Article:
The Wall Street Journal has posted an article taking a look at Hasbro's writers room projects for both the Transformers movie series, and the in-development Hasbro Cinematic Universe project. While largely a recap of what the writers rooms were and were supposed to do, some interesting details did find their way in to the story that give some new information of both The Last Knight
and perhaps changes to come in movies afterward. Keep reading for more!
The Wall Street Journal article is restricted to view by subscribers only, but we have some relevant excerpts for you below. The most interesting detail revealed was the concept of an "alternate history" approach in The Last Knight
as one of the pitches during the Transformers writers room process. The ongoing rumors of Merlin and King Arthur as well as casting calls for extras and some behind the scenes photos showing and referencing knights and Saxons may indicate something along this line was pursued in the writing of next year's movie. Further down, a reference is made to hiring new directors for subsequent Transformers movies. This is not necessarily a sign that Michael Bay is finally, for real, he menas it this time, honest not returning for any further sequels; The Bumblebee movie to be released in 2018 would almost require a different director, given the production timeline that would be involved. And to take part in the 2019 movie, Michael Bay would need to start work on that practically as soon as The Last Knight
is completed - not impossible, of course, but it is a point where we could expect to see a different director become attached if Bay wants to spend time on a different project at that point. But since the article indicates that there's no solidified concept of what the 2019 sequel is even to be at this stage, there's probably plenty of time for all involved parties to weigh their options.
"Transformers" has long been Viacom Inc. -owned Paramount’s most successful franchise, with four movies, all directed by Michael Bay, that together grossed nearly $4 billion. But they came out every two or three years - an eternity in modern Hollywood - and the last one, 2014’s "Transformers: Age of Extinction," was the lowest grossing in the U.S., signaling audience fatigue.
On white boards, the group plotted possible story lines about an alternate history of Earth, from the time of the dinosaurs into the future, that imagined Transformers playing roles during events like World War II. Artists in the room turned ideas discussed around the table into visual concepts by the next morning.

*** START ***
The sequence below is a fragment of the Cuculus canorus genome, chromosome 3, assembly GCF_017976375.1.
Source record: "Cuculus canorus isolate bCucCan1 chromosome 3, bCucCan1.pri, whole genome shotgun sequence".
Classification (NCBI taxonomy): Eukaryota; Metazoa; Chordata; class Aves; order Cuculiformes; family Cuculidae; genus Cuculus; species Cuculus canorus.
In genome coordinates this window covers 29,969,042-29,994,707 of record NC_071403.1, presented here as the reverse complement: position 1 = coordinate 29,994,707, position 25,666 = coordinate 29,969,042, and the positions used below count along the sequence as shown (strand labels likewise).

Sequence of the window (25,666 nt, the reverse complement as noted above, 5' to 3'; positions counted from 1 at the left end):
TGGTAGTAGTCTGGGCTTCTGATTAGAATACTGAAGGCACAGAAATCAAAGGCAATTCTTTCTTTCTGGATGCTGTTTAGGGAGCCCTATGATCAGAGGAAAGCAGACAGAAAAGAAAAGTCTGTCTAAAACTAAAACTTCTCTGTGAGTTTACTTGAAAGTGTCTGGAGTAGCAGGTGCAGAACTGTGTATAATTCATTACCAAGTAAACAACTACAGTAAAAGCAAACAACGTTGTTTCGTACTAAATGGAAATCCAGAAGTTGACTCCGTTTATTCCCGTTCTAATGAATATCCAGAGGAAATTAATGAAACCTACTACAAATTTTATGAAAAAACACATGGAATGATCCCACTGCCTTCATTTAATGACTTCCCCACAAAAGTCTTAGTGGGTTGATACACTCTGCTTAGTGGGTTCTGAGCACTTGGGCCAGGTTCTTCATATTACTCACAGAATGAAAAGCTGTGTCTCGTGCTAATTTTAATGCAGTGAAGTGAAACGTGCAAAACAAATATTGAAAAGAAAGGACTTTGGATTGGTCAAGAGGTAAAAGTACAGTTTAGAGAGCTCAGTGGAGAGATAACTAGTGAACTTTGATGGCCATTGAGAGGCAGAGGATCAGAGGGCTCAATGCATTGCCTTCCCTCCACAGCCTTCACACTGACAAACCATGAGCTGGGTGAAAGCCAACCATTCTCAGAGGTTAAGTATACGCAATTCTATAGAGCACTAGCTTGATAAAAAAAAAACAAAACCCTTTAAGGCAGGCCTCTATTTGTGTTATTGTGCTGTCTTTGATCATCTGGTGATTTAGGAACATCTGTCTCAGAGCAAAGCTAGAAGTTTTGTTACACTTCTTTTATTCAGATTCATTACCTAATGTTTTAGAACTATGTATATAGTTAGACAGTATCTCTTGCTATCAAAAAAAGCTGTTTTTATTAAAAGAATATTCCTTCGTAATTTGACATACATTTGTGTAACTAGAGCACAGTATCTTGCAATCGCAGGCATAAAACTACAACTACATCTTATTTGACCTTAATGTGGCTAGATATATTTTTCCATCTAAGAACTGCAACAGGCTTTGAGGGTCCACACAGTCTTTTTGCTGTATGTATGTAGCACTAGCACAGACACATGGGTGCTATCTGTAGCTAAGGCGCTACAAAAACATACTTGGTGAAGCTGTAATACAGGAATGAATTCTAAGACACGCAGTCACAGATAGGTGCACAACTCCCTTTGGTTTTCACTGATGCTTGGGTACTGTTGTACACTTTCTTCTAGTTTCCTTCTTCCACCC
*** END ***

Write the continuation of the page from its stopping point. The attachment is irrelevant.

The group spent three weeks assembling story ideas and then, with the blessing of Paramount and Hasbro executives, split up to write treatments, or extended story summaries, over the next few months. The studio chose one to be 2017’s sequel "Transformers: The Last Knight," to be directed by Mr. Bay, and another for 2018 that will focus on the character Bumblebee.
Brian Goldner, Hasbro’s chief executive, said the first few "Transformers" movies helped build toy sales from just over $100 million to about $500 million annually. The so-called Hasbro cinematic universe, if successful, could help expand or relaunch other toy lines. And by planning movies years in advance, he added, Hasbro can present ideas for its brands to shareholders, retailers and other partners. "We live in that world of five-year business plans, and we felt it would be great to connect partners like Paramount in that process," the CEO said.
In the past, studios often independently decided how to adapt properties they licensed and when to release movies about them, making it difficult to coordinate retail efforts. But Mr. Goldner said his company, which suffered a flop with 2012’s "Battleship," wasn’t content to be a passive observer.
Soon, Hasbro and Paramount will select the first few treatments from the second writers’ room to turn into full scripts, said Mr. Evans, and then will begin hiring directors to make them as well as other "Transformers" pictures.
Full article available online to subscribers of The Wall Street Journal
Paramount has earmarked dates for sequels well into the future, including a seventh "Transformers" movie to be released the Friday before July 4, 2019. Although the studio hasn’t figured out what the movie will be, Mr. Evans predicts "it will almost certainly come out of one of the ideas in the room."